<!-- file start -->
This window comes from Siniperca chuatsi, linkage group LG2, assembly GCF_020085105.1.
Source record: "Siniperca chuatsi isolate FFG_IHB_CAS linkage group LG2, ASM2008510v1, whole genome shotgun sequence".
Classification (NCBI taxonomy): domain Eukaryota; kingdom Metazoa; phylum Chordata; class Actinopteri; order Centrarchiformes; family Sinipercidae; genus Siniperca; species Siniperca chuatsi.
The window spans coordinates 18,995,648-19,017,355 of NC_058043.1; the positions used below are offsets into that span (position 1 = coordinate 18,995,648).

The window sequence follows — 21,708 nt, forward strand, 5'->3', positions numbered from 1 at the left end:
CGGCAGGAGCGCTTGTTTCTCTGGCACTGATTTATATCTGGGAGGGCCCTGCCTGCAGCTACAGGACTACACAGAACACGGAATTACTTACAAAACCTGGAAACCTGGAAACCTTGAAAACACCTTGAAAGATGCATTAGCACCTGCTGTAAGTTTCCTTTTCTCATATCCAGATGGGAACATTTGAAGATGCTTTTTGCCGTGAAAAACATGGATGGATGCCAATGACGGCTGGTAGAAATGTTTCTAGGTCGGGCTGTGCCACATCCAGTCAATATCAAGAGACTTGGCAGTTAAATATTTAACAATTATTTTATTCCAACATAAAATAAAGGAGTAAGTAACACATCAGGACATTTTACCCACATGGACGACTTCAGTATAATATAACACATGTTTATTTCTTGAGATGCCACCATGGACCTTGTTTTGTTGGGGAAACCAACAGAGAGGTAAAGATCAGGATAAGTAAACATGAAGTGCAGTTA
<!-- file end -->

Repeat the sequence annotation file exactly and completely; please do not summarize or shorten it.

This window comes from Siniperca chuatsi, linkage group LG2, assembly GCF_020085105.1.
Source record: "Siniperca chuatsi isolate FFG_IHB_CAS linkage group LG2, ASM2008510v1, whole genome shotgun sequence".
Classification (NCBI taxonomy): domain Eukaryota; kingdom Metazoa; phylum Chordata; class Actinopteri; order Centrarchiformes; family Sinipercidae; genus Siniperca; species Siniperca chuatsi.
The window spans coordinates 18,995,648-19,017,355 of NC_058043.1; the positions used below are offsets into that span (position 1 = coordinate 18,995,648).

The window sequence follows — 21,708 nt, forward strand, 5'->3', positions numbered from 1 at the left end:
CGGCAGGAGCGCTTGTTTCTCTGGCACTGATTTATATCTGGGAGGGCCCTGCCTGCAGCTACAGGACTACACAGAACACGGAATTACTTACAAAACCTGGAAACCTGGAAACCTTGAAAACACCTTGAAAGATGCATTAGCACCTGCTGTAAGTTTCCTTTTCTCATATCCAGATGGGAACATTTGAAGATGCTTTTTGCCGTGAAAAACATGGATGGATGCCAATGACGGCTGGTAGAAATGTTTCTAGGTCGGGCTGTGCCACATCCAGTCAATATCAAGAGACTTGGCAGTTAAATATTTAACAATTATTTTATTCCAACATAAAATAAAGGAGTAAGTAACACATCAGGACATTTTACCCACATGGACGACTTCAGTATAATATAACACATGTTTATTTCTTGAGATGCCACCATGGACCTTGTTTTGTTGGGGAAACCAACAGAGAGGTAAAGATCAGGATAAGTAAACATGAAGTGCAGTTA